Weddings in India vary regionally, the religion and per personal preferences of the bride and groom. They are festive occasions in India, and in most cases celebrated with extensive decorations, colors, music, dance, costumes and rituals that depend on the religion of the bride and the groom, as well as their preferences.[1] India celebrates about 10 million weddings per year,[2] of which about 80% are Hindu weddings.

While there are many festival-related rituals in Hindu weddings వివాహం(wedding) is the most extensive persogs (wednal ritual an adult Hindu undertakes in his or her life.[3][4] Typical Hindu families spend significant effort and financial resources to prepare and celebrate weddings. The rituals and process of a Hindu wedding vary depending on region of India, local adaptations, resources of the family and preferences of the bride and the groom. Nevertheless, there are a few key rituals common in Hindu weddings – Kanyadaan, Panigrahana, and Saptapadi; these are respectively, gifting away of daughter by the father, voluntarily holding hand near the fire to signify impending union, and taking seven steps before fire with each step including a set of mutual vows. After the seventh step and vows of Saptapadi, the couple is legally husband and wife.[4][5][6] Jain and Buddhist weddings in India, share many themes, but are centered around their respective religious ideas and texts.[7][8]

Sikhs get married through a ceremony called Anand Karaj, a ritual started by the third leader of Sikhism, Guru Amar Das. The couple walk around the holy book, the Guru Granth Sahib four times. Indian Muslims celebrate a traditional Islamic wedding following customs similar to those practiced in the Middle East. The rituals include Nikah, payment of financial dower called Mahr by the groom to the bride, signing of marriage contract, and a reception.[9] Indian Christian weddings follow customs similar to those practiced in the Christian countries in the West in states like Goa but have more Indian customs in other states.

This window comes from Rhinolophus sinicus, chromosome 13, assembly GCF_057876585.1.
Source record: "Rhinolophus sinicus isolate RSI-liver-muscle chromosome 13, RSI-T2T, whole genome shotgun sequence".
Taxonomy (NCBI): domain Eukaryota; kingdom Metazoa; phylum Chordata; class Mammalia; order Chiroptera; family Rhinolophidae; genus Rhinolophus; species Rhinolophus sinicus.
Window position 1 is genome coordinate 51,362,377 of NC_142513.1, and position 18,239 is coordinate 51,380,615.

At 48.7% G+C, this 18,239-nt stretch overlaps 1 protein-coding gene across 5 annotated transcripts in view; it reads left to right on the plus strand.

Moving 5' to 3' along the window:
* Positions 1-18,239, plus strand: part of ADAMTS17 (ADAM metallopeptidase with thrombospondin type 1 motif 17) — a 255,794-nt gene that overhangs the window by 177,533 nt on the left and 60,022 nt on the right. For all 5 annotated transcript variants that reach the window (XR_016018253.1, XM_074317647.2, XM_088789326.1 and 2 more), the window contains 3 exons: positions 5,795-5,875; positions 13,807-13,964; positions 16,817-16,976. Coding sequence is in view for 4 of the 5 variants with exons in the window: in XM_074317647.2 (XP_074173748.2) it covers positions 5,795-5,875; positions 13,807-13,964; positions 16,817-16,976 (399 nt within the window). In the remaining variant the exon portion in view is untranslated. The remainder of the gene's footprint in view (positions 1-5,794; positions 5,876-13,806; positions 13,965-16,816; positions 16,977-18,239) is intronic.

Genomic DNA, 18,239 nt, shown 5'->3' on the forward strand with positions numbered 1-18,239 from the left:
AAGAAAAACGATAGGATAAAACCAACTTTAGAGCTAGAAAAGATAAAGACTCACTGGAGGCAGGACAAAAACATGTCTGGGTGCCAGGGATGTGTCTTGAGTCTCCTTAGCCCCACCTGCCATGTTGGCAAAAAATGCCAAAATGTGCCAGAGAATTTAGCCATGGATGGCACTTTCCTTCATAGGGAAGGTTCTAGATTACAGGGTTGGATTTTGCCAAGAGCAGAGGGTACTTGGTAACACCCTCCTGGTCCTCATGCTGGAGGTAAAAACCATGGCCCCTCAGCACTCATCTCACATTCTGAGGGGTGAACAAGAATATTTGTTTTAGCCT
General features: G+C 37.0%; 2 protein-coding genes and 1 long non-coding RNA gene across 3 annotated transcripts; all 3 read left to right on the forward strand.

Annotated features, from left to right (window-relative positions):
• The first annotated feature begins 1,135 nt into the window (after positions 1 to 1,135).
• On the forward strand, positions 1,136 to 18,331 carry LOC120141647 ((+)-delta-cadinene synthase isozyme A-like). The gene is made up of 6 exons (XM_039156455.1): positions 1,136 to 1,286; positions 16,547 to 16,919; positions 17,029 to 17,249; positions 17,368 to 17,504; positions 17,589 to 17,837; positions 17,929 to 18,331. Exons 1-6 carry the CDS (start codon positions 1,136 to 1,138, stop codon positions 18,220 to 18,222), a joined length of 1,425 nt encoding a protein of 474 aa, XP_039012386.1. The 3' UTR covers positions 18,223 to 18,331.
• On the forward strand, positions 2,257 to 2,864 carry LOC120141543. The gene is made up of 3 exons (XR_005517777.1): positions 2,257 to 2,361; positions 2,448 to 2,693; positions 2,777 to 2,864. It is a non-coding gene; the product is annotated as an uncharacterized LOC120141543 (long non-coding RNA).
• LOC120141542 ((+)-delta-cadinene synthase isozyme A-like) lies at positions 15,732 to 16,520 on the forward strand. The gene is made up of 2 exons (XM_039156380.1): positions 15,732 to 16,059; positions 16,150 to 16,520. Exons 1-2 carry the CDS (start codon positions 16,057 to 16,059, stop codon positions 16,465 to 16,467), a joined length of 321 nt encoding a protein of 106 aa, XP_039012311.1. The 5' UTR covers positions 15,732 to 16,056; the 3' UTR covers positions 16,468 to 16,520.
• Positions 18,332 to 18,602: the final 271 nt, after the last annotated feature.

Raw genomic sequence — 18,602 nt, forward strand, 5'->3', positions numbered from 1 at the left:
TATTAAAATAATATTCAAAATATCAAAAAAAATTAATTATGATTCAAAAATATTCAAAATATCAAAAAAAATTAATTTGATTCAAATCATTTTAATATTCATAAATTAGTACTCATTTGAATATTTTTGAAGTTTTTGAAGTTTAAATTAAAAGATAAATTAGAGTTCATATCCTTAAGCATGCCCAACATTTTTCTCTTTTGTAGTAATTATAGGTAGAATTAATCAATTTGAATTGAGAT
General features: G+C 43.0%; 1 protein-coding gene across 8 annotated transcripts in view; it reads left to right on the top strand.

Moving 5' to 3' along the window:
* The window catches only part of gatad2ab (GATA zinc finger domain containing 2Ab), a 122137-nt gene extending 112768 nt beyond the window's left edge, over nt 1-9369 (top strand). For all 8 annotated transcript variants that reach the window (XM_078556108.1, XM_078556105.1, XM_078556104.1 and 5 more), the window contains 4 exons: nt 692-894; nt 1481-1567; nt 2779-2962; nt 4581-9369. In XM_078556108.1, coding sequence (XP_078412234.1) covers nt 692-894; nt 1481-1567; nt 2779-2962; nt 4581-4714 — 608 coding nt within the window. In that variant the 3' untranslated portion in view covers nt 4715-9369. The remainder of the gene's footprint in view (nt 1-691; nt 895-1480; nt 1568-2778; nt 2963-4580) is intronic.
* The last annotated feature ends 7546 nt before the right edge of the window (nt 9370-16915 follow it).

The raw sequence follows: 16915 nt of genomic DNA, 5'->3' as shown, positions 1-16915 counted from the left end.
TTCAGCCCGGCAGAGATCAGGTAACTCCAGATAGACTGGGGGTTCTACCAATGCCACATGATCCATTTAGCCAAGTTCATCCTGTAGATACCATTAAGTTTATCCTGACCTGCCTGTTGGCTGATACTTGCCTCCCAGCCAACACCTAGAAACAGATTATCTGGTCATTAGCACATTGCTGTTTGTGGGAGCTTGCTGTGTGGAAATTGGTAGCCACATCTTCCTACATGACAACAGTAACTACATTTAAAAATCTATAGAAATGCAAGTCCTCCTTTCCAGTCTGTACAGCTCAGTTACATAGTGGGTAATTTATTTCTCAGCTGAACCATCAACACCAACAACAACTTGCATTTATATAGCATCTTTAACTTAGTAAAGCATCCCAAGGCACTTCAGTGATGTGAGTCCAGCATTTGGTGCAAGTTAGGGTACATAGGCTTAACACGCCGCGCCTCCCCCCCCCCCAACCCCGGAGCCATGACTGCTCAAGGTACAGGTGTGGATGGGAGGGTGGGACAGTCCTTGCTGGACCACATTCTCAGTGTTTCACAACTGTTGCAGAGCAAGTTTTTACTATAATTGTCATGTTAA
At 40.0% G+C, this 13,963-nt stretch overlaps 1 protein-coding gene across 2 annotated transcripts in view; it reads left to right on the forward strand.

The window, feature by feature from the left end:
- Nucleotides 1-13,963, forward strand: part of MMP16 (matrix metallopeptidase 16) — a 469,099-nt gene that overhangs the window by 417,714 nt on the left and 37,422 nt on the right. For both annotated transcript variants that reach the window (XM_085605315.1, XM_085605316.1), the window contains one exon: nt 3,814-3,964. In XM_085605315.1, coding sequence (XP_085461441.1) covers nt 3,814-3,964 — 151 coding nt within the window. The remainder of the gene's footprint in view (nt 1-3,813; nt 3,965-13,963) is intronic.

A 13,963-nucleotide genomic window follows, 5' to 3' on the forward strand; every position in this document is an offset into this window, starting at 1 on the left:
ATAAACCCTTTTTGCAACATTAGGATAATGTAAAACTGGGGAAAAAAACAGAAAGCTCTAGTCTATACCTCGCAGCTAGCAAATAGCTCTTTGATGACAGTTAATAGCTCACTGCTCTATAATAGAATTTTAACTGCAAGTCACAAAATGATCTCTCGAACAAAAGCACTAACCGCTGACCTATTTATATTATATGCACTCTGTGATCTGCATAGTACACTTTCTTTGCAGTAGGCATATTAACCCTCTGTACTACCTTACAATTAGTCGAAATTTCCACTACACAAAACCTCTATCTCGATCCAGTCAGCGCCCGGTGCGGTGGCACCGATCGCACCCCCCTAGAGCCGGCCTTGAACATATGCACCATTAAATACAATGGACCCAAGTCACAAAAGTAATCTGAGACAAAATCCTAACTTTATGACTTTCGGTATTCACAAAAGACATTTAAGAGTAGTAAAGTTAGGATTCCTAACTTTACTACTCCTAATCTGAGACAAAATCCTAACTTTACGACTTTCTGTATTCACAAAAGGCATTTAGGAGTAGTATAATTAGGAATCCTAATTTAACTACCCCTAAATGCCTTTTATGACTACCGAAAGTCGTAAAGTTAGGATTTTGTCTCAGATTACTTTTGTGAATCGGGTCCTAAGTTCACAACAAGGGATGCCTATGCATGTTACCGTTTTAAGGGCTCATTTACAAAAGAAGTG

In the past, the age of marriage was young.[10] The average age of marriage for women in India has increased to 21 years, according to 2011 Census of India.[11] In 2009, about 7% of women got married before the age of 18.[12] Arranged marriages have long been the norm in Indian society. Even today, the majority of Indians have their marriages planned by their parents and other respected family-members. Recent studies suggest that Indian culture is trending away from traditional arranged marriages.[13] Fewer marriages are purely arranged without consent and that the majority of surveyed Indian marriages are arranged with consent. The percentage of self-arranged marriages (called love marriages in India) have also increased, particularly in the urban parts of India.[14]

See also[edit]

References[edit]

External links[edit]

  1. ^Sari nights and henna parties, Amy Yee, The Financial Times, May 17, 2008
  2. ^India's love affair with gold, CBS News, February 12, 2012
  3. ^Hindu Saṁskāras: Socio-religious Study of the Hindu Sacraments, Rajbali Pandey (1969), see Chapter VIII, ISBN 978-81-208-0396-1, pages 153–233
  4. ^ abThe Illustrated Encyclopedia of Hinduism: A-M, James G. Lochtefeld (2001), ISBN 978-0-8239-3179-8, Page 427
  5. ^History of Dharmasastra, Vaman Kane (1962)
  6. ^P.H. Prabhu (2011), Hindu Social Organization, ISBN 978-81-7154-206-2, see pages 164–165
  7. ^Natubhai Shah (1998). Jainism: the world of conquerors. Sussex Academic Press. pp. 203, 263. ISBN 978-1-898723-30-1. 
  8. ^Axel Michaels (2015). Homo Ritualis: Hindu Ritual and Its Significance for Ritual Theory. Oxford University Press. pp. 102–104, 266–268. ISBN 978-0-19-026264-8. 
  9. ^Three Days of a Traditional Indian Muslim Wedding, zawaj.com
  10. ^Heitzman, James. "India: A Country Study". US Library of Congress. Retrieved 26 December 2012. 
  11. ^Women and men in India 2012 CSO/Census of India 2011, Government of India, pp xxi
  12. ^K. Sinha Nearly 50% fall in brides married below 18 The Times of India (February 10, 2012)
  13. ^Manjistha Banerji; Steven Martin; Sonalde Desai (2008). "Is Education Associated with a Transition towards Autonomy in Partner Choice? A Case Study of India"(PDF). University of Maryland & NCAER. 
  14. ^David Pilling (June 6, 2014) Review – ‘India in Love’, by Ira Trivedi; ‘Leftover Women’, by Leta Hong The Financial Times